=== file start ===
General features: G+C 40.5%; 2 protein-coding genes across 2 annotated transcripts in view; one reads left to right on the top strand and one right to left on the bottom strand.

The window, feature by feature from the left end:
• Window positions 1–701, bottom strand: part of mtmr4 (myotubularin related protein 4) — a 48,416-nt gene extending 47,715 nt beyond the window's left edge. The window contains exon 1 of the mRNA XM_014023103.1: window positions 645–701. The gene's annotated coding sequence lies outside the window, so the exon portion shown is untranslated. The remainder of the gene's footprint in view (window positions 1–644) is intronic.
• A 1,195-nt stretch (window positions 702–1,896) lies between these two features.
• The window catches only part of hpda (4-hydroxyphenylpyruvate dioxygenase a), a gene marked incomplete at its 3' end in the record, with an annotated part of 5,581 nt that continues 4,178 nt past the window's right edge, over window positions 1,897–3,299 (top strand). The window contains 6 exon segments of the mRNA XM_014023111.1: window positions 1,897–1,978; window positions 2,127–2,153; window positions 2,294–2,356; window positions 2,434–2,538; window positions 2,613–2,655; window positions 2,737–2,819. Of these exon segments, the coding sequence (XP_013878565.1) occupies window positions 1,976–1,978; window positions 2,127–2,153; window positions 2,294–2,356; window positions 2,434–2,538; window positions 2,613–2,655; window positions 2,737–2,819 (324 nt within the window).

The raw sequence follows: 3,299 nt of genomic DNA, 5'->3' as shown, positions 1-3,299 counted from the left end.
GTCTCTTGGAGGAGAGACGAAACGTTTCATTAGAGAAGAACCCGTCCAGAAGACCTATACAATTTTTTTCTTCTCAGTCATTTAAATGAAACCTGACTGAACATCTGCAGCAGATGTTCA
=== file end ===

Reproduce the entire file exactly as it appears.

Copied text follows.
General features: G+C 40.5%; 2 protein-coding genes across 2 annotated transcripts in view; one reads left to right on the top strand and one right to left on the bottom strand.

The window, feature by feature from the left end:
• Window positions 1–701, bottom strand: part of mtmr4 (myotubularin related protein 4) — a 48,416-nt gene extending 47,715 nt beyond the window's left edge. The window contains exon 1 of the mRNA XM_014023103.1: window positions 645–701. The gene's annotated coding sequence lies outside the window, so the exon portion shown is untranslated. The remainder of the gene's footprint in view (window positions 1–644) is intronic.
• A 1,195-nt stretch (window positions 702–1,896) lies between these two features.
• The window catches only part of hpda (4-hydroxyphenylpyruvate dioxygenase a), a gene marked incomplete at its 3' end in the record, with an annotated part of 5,581 nt that continues 4,178 nt past the window's right edge, over window positions 1,897–3,299 (top strand). The window contains 6 exon segments of the mRNA XM_014023111.1: window positions 1,897–1,978; window positions 2,127–2,153; window positions 2,294–2,356; window positions 2,434–2,538; window positions 2,613–2,655; window positions 2,737–2,819. Of these exon segments, the coding sequence (XP_013878565.1) occupies window positions 1,976–1,978; window positions 2,127–2,153; window positions 2,294–2,356; window positions 2,434–2,538; window positions 2,613–2,655; window positions 2,737–2,819 (324 nt within the window).

The raw sequence follows: 3,299 nt of genomic DNA, 5'->3' as shown, positions 1-3,299 counted from the left end.
GTCTCTTGGAGGAGAGACGAAACGTTTCATTAGAGAAGAACCCGTCCAGAAGACCTATACAATTTTTTTCTTCTCAGTCATTTAAATGAAACCTGACTGAACATCTGCAGCAGATGTTCA